Deep Blue vs. Kasparov: Lessons for businessDeep Blue vs. Kasparov: Lessons for business

An opinion piece by the global head of machine learning and technical fellow at Zebra Technologies

May 11, 2022

6 Min Read

An opinion piece by the global head of machine learning and technical fellow at Zebra Technologies

The pursuit of matching a machine’s cognitive capabilities to that of a human is for many the gold standard to measure progress in artificial intelligence (AI). We’ve come a long way since philosophers like Descartes and Leibniz championed the ideas around machine intelligence.

In fact, May 2022 marks 25 years since a supercomputer that could search millions of chess moves per second entered the ring for a rematch against reigning chess champion Garry Kasparov. Deep Blue won.

Since then, AI has continued an unrelenting upward path, with games like Go, Sudoku and Atari acting as benchmarks for innovation and progress. Among those AI innovations is deep reinforcement learning (DRL), the ‘brains’ behind DeepMind’s triumph over Go masters, for example, or protein-folding research that requires iterations over millions of complex permutations. A suite of DRL algorithms is proving beneficial for a new breed of products.

These DRL algorithms try to learn by trial-and-error, penalizing themselves when they do not receive a reward. It’s quite different from supervised machine learning, in which an association between input and output is discovered by minimizing the error between the true and the predicted states. At one end, various companies are using DRL for teaching autonomous vehicles how to drive and at the other Google is using it to control cooling of its data centers.

What’s crucial for these algorithms is to be able to plan hundreds of steps in advance and gauge the repercussion of making the next decision. True decision-making is not just being able to decipher a cat from a dog using computer vision, being able to gauge a variety of sentiments in textual data, or being able to predict risk with millions of rows of structured data.

It’s about making decisions. As humans, intelligence is not just limited to perception. It’s equally important to act upon the world to change perceptions – via decisions.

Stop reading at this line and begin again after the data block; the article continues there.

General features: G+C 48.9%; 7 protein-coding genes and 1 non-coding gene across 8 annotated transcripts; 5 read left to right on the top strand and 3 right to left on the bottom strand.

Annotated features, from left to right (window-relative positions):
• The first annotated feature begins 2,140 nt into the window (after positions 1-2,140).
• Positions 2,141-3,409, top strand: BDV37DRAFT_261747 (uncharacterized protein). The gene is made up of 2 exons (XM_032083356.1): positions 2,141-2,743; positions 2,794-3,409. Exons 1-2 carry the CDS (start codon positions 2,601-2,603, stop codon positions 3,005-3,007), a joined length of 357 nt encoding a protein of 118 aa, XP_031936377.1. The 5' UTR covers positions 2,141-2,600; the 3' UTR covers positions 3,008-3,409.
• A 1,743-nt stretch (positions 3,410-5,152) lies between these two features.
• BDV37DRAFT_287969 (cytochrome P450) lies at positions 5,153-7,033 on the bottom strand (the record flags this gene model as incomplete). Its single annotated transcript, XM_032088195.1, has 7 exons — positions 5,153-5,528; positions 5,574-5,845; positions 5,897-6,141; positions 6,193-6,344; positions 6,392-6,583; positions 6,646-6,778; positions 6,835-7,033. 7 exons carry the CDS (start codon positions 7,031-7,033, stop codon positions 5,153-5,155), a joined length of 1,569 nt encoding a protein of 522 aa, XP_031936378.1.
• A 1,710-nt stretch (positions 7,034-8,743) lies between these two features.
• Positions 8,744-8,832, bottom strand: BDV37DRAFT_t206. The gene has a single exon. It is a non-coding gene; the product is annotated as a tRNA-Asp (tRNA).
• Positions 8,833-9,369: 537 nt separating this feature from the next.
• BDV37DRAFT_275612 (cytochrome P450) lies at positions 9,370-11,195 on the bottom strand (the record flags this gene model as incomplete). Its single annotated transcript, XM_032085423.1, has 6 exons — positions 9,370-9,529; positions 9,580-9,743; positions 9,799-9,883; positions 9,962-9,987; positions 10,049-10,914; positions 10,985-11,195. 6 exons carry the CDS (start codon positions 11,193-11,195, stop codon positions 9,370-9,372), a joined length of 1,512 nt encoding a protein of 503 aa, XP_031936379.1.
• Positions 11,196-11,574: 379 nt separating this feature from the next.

From board games to Orchestration AI for retail and warehouse

At Zebra Technologies, we’re working in the field of Orchestration AI  - sensing the world using mobile and fixed cameras, consumes real-time, time-series data, including weather and traffic data, and understands the email trails between two or more departments using computer vision and Natural Language Processing (NLP), focusing on visual and text/speech modalities, respectively. Such an analysis of structured (time-series) and unstructured (vision/voice) data feeds into DRL, which enables us to make decisions.

Likewise, in industry — such as retail, warehousing, transport and logistics — there exists software that aims to manage the number of agents (people, robots, devices, etc.) required for an enterprise (workforce management) and what these agents end up doing (task execution).

Let me bring this to life with an example. Managing a warehouse or a retail store with a high flux of products involves solving optimization problems at various levels: optimizing the supply chain feeding into the warehouse, the retail or online front feeding out of the warehouse, and the autonomous mobile robots used for monitoring and restocking items require exquisite planning and prioritizing tasks.

Tasks come in different flavors — some are not efficiently preemptable, like an actuation task involving a physical resource movement. Other duties can hold the resource for indeterminate periods, such as the time taken to pack an order is a function of a worker’s age, agility, and skill set.